Tuesday, April 3, 2012

Using CSS3 Animations to Build a Sleek Box UI

Back just a few years ago it was required for web developers use JavaScript/jQuery
 to perform animated effects in-browser.
 CSS3 has dramatically changed the rules of the game where you can animate any
standard property of an HTML element.
This opens up a whole new room of effects you can put together in just 15-20 minutes
 of tinkering with code.
My example below uses a few Dribbble shots as a demo of how you can setup animated
 box effects.
The style appears when you hover over each image to display some further information
 such as the title,
description, and publication date. I’ll be explaining how to build a similar effect on your
 own website using nothing
but HTML5 and CSS3 techniques.
CSS3 hover box animation effects demo page
Live DemoDownload Source Code

Browser Support

Before we begin I should bring up a small tidbit about browser support.
Unfortunately only the latest -and-greatest rendering engines will utilize
 these CSS3 animation properties.
The most notable browsers to support these features include Apple’s Safari,
Mozilla Firefox 4+, Google Chrome, Opera, and as of the latest release Internet Explorer 9+.
 None of the earlier IE versions 6-8 have native support for these properties.
But there are hack-ish workarounds you can implement to get them up and running.

Structuring the HTML

I’m using a very minimalist layout to demonstrate how easy it is to implement these effects.
 The main document is wrapped in a #container div which is centered on the page 600px wide.
Then each inner box is given the class .boxxy which uses box-shadows and a slight transition
effect on hover.
<div id="container">
 <div class="boxxy"> 
<a href="" target="_blank" 
 <img src="images/sendmoney.png" width="400" height="300" /> 
<span class="details"> 
<h2>Banking App</h2> 
 <p class="desc">Here's a full shot of the send money transaction for 
this "secret" banking app which I've been working on. 
This is an early concept, 
I haven't landed the full project yet, but hoping they like
 the concept so far.</p> 
<span class="pubdate">Published March 28, 2012</span> 
 <span class="viewlink">View on Dribbble →</span>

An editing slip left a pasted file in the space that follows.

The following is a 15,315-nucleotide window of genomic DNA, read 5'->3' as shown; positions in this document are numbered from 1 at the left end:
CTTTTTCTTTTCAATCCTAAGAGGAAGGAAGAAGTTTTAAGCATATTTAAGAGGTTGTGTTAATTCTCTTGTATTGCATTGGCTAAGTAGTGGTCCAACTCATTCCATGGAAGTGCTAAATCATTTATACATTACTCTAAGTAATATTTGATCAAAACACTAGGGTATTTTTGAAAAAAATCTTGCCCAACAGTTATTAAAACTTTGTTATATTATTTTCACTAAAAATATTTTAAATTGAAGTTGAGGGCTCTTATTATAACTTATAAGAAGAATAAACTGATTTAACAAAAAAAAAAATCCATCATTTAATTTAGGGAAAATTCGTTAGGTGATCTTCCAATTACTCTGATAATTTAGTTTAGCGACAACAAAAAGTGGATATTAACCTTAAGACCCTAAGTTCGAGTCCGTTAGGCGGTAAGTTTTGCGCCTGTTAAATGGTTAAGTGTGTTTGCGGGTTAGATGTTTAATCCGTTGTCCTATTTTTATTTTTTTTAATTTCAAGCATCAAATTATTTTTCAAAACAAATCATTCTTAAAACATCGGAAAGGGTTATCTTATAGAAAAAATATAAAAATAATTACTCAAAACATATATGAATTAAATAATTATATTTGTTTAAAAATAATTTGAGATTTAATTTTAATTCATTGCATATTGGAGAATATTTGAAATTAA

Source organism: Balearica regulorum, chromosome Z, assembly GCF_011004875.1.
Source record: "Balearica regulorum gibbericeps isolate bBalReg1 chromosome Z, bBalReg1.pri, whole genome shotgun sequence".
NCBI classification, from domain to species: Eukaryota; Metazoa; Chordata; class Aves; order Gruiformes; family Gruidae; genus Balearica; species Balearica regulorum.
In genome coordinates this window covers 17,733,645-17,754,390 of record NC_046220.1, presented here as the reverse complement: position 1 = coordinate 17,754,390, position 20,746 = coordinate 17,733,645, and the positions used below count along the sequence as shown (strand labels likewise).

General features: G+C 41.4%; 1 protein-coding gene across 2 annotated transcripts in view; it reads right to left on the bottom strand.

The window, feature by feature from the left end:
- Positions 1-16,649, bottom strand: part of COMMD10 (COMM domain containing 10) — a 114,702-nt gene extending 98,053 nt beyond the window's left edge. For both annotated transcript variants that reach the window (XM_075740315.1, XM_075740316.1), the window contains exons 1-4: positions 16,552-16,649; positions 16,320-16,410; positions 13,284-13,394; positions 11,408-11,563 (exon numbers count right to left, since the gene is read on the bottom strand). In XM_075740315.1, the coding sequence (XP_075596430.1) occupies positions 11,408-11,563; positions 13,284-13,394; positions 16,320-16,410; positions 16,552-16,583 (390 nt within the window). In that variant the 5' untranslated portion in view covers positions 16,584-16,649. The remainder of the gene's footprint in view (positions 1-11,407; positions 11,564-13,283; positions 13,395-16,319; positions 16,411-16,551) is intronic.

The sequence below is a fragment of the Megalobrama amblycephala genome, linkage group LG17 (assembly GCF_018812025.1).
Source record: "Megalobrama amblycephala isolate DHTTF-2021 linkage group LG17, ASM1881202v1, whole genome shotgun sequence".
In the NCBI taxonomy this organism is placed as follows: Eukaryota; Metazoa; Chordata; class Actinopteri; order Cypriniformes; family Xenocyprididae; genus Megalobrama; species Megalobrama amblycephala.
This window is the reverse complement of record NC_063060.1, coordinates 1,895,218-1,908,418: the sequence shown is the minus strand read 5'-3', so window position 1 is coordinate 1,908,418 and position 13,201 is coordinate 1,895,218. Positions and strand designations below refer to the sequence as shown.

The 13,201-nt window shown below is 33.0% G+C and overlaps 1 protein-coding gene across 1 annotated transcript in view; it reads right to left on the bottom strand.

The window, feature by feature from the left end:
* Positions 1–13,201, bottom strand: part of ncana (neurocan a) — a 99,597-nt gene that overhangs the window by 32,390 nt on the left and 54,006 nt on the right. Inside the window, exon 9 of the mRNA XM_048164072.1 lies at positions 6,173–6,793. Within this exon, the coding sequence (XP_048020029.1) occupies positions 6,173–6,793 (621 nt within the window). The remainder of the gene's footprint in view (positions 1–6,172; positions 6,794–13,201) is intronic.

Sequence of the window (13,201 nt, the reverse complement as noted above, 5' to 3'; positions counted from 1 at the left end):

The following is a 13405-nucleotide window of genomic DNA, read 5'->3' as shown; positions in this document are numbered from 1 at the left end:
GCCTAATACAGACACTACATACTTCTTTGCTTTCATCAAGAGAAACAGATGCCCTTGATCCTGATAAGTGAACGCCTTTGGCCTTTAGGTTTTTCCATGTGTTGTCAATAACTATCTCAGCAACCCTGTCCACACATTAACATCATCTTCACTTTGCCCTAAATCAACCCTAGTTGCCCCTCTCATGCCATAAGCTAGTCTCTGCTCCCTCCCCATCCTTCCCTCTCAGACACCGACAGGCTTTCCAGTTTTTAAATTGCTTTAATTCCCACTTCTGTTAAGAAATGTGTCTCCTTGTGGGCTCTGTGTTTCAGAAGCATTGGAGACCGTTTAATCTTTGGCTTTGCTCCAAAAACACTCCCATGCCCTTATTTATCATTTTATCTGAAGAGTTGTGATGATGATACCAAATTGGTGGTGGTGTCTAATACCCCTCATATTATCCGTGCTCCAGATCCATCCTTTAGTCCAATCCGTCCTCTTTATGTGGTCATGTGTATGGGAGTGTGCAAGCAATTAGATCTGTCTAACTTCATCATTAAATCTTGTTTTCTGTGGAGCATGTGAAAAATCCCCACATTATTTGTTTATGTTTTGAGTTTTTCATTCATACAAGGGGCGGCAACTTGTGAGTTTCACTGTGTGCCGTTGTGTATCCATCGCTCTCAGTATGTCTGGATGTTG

</span>   </a>  </div> 
Possibly the most interesting piece of this code is our span classed .details.
 The opacity for this block is originally set to 0 so we can’t see any of the content.
 However, once you hover over the anchor link
 it targets the inner details box and animates to 100% opacity.
I’ve set the background of this detail box to 85% so that you can still see through
 to the original image shot. This can be accomplished using the CSS rgba() function
which is also supported in all mainstream
 browsers. Now let’s check out some of these cool CSS effects in action.

Box Shadow Design

I’m going to start on the pink box shadow animation first. This is called
whenever you hover over the outer .boxxy element, but it still holds true
when hovering over the image as well.
.boxxy {  display: block;  margin: 0 auto;  background: #fff; 
margin-bottom: 22px;
 -webkit-box-shadow: 0 2px 3px rgba(0, 0, 0, 0.2);
 -moz-box-shadow: 0 2px 3px rgba(0, 0, 0, 0.2); 
 box-shadow: 0 2px 3px rgba(0, 0, 0, 0.2);
 width: 400px;  padding: 7px 9px;  transition: box-shadow 0.3s linear 0s; 
 -webkit-transition: box-shadow 0.3s linear 0s;
 -moz-transition: box-shadow 0.3s linear 0s;
 -o-transition: box-shadow 0.3s linear 0s; } 
The code above are styles for the boxxy class. Notice that
we have to add each -webkit-box-shadow,
 -moz-box-shadow, and box-shadow properties for full browser support.
 Also after these
properties you’ll find each of the different transition methods.
 It’s important that these are added on
 the original element and not the hover selector.
The way you perform animations is by changing different properties
 on a user action(hover/focus)
– such as font color or box shadows. Then you add the animation cues
to the original style selector
and it will transition gracefully from the normal state into the hover